You know the drill. I’ll post this Five Minute Friday contribution, link at Kate’s place on Facebook at http://www.fiveminutefriday.com and scan through the incredible work of my fellow writers. As I always say, you should try it as well — both writing and contributing or at least visiting the sites of this talented crew.
I’ve also been sharing other takes on the value of the exercise, taken from snippets found in Five Minute Friday: A Collection of Stories Written in Five Minutes Flat as an added inducement to join in. Here’s Alice’s take.
“Every Thursday night I try to stay up late, because there is a tiny excitement in knowing the FMF prompt! I let the word sink in my mind as I go to get sleep and let the word bring thoughts, emotions and verses in my mind. It’s a beautiful thing, how a word can trigger so many thoughts! Most times I realize that the verses and passages and memories of the incident were lying waiting for this word to bring itback to life. I look forward to writing five minutes every Friday on a word, just one word, and not just that, but also reading and discovering the thought process of so many other bloggers who have dwelt on that same word!”
So, let’s get into this week’s word, INCLUDE. The clock starts ticking now …
I actually had two thoughts when I was copied into the prompt. The first was the repetition from Ecclesiastes … There is a time to … and there is a time to … The second was the song, When the Saints Go Marching In.
First Ecclesiastes. My contribution is there is a time to include and there is a time to not include.
Let me explain. We all want to be included, but sometimes — especially after a loss, that inclusion is more an intrusion. We sometimes feel like the fifth wheel, intruding on the company we’re with — part of the group, yet somehow outside the circle. While it’s meant to help through a difficult time, often it has the opposite effect. So there is a time for inclusion … but there is also a time to not include, not because we don’t want the company but because it ultimately becomes awkward.
Now for the song. The only thing I definitely want to be included in at the end of my time on earth is the grand parade into heaven. I definitely DO want to be included with the saints marching through those pearly gates! … STOP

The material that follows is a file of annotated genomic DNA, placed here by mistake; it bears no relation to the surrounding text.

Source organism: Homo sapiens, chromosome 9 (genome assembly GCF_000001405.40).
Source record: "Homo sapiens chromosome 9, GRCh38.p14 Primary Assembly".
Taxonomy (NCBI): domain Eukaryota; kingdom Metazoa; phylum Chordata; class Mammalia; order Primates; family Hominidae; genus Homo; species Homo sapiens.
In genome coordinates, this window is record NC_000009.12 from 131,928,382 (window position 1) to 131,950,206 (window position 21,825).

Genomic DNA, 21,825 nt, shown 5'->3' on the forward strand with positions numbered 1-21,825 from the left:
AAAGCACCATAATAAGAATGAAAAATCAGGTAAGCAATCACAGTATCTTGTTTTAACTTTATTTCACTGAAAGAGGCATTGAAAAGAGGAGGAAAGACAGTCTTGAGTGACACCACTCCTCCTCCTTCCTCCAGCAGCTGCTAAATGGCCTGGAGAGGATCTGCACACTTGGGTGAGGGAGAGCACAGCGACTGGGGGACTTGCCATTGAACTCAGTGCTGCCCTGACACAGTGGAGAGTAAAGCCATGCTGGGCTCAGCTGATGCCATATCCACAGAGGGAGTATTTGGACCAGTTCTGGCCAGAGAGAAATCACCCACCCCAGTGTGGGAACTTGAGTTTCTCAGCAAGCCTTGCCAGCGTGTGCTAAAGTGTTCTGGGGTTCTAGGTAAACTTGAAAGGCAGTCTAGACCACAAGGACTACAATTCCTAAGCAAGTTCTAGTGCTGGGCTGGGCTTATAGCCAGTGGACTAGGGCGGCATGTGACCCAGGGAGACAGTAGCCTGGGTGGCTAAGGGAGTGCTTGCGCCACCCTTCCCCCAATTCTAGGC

Wow! In at five minutes. That must be a first!
Happy Mothers Day!
THOUGHT TO REMEMBER: Society is haphazard and reckless. You must be grounded so you don’t get swept away in the hype.
“… inclusion is more intrusion.”
I’ve seen this play out more often than not in the lives of my single mom friends. They go from being included when they were a part of a couple to becoming an intrusion in the group because their pain, their struggles with their ex intrudes on everyone’s “happily ever after” mindset or even some become jealous that these moms escaped and they didn’t. They feel like an intrusion, because they are. Exposing the harsh reality that sometimes it isn’t “happily ever after.”
I appreciate your take on this topic and I am grateful for your thoughts to consider amidst my own. God bless you!
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Thankyou for your share. I did that today on include but wondered was i cheating is the meditation part of the five minutes or not. More thought makes for less words. But my post on include changed by the time i wrote it. I usually carry the word with me throughout the day.
Good thoughts. I’m finding that as cancer progresses, I’m all the more grateful that circumstances don’t allow ‘inclusion’; this vicious fight (that I intend to win) has left me with very little common ground to share. My wife says I’ve become hardened to a degree that’s uncomfortable to be around, rather like the prefect-centurion Rufus, as described by Tacitus, who as ‘all the more relentless because he had endured it himself’.
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You’ve already won!
I know that feeling. I was out of the box for many years after my daughter died. I felt like Moses coming down from the mountain and breaking the tablets. For i too experienced a great awakening and when i came down. I wanted to scream at all the parents complaining about their children. I wanted to say you should be grateful that your kids are healthy enough to give you a hard time.
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